Telephones were black with a rotary dial and made clicks for each number dialed. If you dialed 9, it made 9 clicks. Upright phones where you jiggled the hook to get an operator were gone, but in rural areas there were still party lines, where you had to wait for your neighbor to get off the phone before you could make a call, or ask them to get off if you had an emergency. Phone numbers had letters in them for the local exchange. My first phone number was MI6-8064, where “MI” stood for Midway, an area in St. Paul, Minn. Later the touch-tone system was invented, and the Princess phone, a more compact and stylish model, was introduced.

There were no zip codes, and state abbreviations were not reduced to 2 letters. Minnesota was Minn, and Pennsylvania was Penna, etc. Postage stamps cost a few cents.

All radio and television sets used tubes, which took a few minutes to warm up. The most common radio (as I recently learned) was the All American Five, a basic radio with 5 tubes of which millions were sold. Around 1960 I got my first 9-transistor pocket radio, made in Japan. This was very cool, and I wish I still had it.

At first there was only AM radio. Then FM radio with better fidelity became common. In the early 1960s my parents bought me a radio with a shortwave band. I strung an antenna wire and listened to it in my room. Mainly I remember listening to an AM station playing Roger Miller’s #1 hit song “King of the Road” (1964).

TV was only black and white and there were only 3 stations (ABC, CBS, and NBC) in the VHF band. Later there was a local educational station in the UHF band, for a total of 4 TV stations. The UHF band was harder to tune, and more boring, so we rarely watched it. We watched “Superman” on TV after school, until its star George Reeves allegedly committed suicide (in 1959) and the show went off the air.

We had a family hi-fi consisting of a monaural tube amplifier, radio tuner, and record player, with one big wooden speaker, through which we played classical 33 RPM LP records such as Beethoven. As kids we also had our own hand cranked 78 RPM record player, on which we played Donald Duck type kid records. Later our family got a stereo turntable to play stereo LP records, but initially played it through our mono system.

My father and his friends liked cool jazz in the 1950s, such as Dave Brubeck, and new forms of music such Elvis Presley had come along. In the mid-1960s the Beatles revolutionized popular music, creating modern Rock and Roll. I missed the “free love” era, only coming of age in the 1970s after it was over. My younger sisters were much more taken by “Beatlemania” than I was.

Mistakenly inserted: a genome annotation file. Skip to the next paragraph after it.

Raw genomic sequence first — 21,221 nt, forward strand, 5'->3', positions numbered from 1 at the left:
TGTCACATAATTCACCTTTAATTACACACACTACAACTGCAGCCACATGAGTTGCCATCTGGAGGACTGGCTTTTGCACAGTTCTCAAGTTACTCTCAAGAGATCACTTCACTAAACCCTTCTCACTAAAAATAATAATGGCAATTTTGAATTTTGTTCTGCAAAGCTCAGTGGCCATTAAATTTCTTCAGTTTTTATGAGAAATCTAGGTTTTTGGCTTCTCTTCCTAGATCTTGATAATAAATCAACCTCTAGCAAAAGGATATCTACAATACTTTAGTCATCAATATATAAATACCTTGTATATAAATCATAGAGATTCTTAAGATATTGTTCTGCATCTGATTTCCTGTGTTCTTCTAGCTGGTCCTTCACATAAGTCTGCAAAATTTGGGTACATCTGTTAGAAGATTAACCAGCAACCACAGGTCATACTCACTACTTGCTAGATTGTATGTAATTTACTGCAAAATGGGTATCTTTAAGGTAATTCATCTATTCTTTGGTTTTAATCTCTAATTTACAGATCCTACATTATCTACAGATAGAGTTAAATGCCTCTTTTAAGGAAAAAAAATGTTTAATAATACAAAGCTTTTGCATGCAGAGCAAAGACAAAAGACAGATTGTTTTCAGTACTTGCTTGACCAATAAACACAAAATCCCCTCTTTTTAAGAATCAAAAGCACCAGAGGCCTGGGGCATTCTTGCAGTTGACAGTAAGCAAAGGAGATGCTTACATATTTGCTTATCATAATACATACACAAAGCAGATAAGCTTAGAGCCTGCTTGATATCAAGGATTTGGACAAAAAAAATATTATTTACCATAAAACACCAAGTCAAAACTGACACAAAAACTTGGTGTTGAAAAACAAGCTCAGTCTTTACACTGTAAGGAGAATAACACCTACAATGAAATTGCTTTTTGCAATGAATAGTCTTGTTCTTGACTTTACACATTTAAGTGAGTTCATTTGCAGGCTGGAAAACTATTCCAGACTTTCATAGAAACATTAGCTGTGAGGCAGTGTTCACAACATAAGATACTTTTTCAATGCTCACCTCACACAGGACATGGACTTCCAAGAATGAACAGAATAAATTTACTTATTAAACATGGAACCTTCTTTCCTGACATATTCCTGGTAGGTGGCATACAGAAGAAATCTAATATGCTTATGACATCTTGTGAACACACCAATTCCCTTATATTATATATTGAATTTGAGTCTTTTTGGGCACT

Grounded electric plugs didn’t exist. All plugs had 2 prongs with no distinction between hot and neutral. There were no circuit breakers, only fuses. Most lights were incandescent, although fluorescent lights were making their appearance. Energy conservation was unheard of.

Phillips head screws didn’t exist. All screws had straight slot heads. I heard about the metric system, but never saw it. All measurements were in feet and inches, pounds and ounces (as in most cases they still are).

Battery powered quartz watches didn’t exist. All watches were of the wind up type, although some were self-winding and used the energy of your arm movements to twirl a weight around inside to wind them up. Many clocks (such as alarm clocks) were also of the wind up type, although electric clocks were becoming common. There were no clock radios.

When John F. Kennedy was assassinated in November 1963, I was in fourth grade. We watched the funeral procession on TV in our grade school classroom. We were all very sad, and there was an open ended angst, since we didn’t know if some further crisis might occur. I remember wondering why did Jack Ruby shoot Lee Harvey Oswald? Once Johnson was sworn in, things got back on track.

We did some nuclear preparedness drills in school, which as I recall involved trooping to some basement rooms for shelter.